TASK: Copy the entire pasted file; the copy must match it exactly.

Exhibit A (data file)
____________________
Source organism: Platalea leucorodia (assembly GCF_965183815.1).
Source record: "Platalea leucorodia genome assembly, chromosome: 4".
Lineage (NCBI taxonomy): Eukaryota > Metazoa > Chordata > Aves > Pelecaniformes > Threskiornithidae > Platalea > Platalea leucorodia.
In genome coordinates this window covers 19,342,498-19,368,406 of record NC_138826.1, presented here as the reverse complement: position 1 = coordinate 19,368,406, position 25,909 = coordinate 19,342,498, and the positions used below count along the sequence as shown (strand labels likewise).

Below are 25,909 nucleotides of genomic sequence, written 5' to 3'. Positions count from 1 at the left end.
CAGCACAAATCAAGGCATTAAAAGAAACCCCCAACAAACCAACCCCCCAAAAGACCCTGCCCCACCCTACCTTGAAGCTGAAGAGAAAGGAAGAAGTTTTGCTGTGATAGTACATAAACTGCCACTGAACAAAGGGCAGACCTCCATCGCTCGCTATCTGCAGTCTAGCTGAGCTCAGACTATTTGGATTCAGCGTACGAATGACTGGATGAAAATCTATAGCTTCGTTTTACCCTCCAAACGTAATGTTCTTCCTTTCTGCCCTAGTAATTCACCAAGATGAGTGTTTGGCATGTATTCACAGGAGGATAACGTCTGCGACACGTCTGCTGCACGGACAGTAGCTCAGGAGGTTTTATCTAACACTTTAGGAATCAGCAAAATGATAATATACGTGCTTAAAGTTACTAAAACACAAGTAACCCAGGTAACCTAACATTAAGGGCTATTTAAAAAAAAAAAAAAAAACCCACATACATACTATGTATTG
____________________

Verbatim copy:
Source organism: Platalea leucorodia (assembly GCF_965183815.1).
Source record: "Platalea leucorodia genome assembly, chromosome: 4".
Lineage (NCBI taxonomy): Eukaryota > Metazoa > Chordata > Aves > Pelecaniformes > Threskiornithidae > Platalea > Platalea leucorodia.
In genome coordinates this window covers 19,342,498-19,368,406 of record NC_138826.1, presented here as the reverse complement: position 1 = coordinate 19,368,406, position 25,909 = coordinate 19,342,498, and the positions used below count along the sequence as shown (strand labels likewise).

Below are 25,909 nucleotides of genomic sequence, written 5' to 3'. Positions count from 1 at the left end.
CAGCACAAATCAAGGCATTAAAAGAAACCCCCAACAAACCAACCCCCCAAAAGACCCTGCCCCACCCTACCTTGAAGCTGAAGAGAAAGGAAGAAGTTTTGCTGTGATAGTACATAAACTGCCACTGAACAAAGGGCAGACCTCCATCGCTCGCTATCTGCAGTCTAGCTGAGCTCAGACTATTTGGATTCAGCGTACGAATGACTGGATGAAAATCTATAGCTTCGTTTTACCCTCCAAACGTAATGTTCTTCCTTTCTGCCCTAGTAATTCACCAAGATGAGTGTTTGGCATGTATTCACAGGAGGATAACGTCTGCGACACGTCTGCTGCACGGACAGTAGCTCAGGAGGTTTTATCTAACACTTTAGGAATCAGCAAAATGATAATATACGTGCTTAAAGTTACTAAAACACAAGTAACCCAGGTAACCTAACATTAAGGGCTATTTAAAAAAAAAAAAAAAAACCCACATACATACTATGTATTG